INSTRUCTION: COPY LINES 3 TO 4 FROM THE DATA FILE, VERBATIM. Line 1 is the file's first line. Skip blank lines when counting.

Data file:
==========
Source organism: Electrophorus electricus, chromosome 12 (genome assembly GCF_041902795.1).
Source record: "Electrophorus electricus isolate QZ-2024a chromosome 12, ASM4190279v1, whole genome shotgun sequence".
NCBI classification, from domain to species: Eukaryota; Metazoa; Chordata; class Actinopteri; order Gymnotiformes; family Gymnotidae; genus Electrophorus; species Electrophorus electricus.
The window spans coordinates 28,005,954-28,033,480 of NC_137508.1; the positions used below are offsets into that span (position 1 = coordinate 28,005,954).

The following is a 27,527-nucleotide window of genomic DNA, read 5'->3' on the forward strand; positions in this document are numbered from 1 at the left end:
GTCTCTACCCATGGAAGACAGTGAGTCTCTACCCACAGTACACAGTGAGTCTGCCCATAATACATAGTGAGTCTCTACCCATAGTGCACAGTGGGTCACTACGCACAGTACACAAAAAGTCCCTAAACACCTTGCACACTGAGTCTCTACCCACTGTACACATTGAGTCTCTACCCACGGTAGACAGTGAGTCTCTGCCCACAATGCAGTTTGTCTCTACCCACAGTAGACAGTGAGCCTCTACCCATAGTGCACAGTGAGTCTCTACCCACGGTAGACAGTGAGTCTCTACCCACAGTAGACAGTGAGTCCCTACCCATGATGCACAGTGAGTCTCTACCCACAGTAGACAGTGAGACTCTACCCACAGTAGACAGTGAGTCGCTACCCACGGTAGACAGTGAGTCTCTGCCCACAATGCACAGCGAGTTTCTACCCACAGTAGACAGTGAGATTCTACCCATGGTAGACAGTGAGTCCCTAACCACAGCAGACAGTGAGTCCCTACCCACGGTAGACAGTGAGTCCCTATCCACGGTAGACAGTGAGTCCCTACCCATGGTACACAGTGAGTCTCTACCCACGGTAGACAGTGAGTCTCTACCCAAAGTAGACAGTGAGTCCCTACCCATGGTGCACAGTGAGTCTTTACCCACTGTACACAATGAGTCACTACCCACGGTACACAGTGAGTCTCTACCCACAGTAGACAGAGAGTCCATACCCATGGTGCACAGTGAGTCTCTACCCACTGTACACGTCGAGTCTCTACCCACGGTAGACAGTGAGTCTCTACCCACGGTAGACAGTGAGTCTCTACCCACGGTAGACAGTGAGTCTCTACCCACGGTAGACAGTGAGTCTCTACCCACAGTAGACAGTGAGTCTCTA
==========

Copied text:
NCBI classification, from domain to species: Eukaryota; Metazoa; Chordata; class Actinopteri; order Gymnotiformes; family Gymnotidae; genus Electrophorus; species Electrophorus electricus.
The window spans coordinates 28,005,954-28,033,480 of NC_137508.1; the positions used below are offsets into that span (position 1 = coordinate 28,005,954).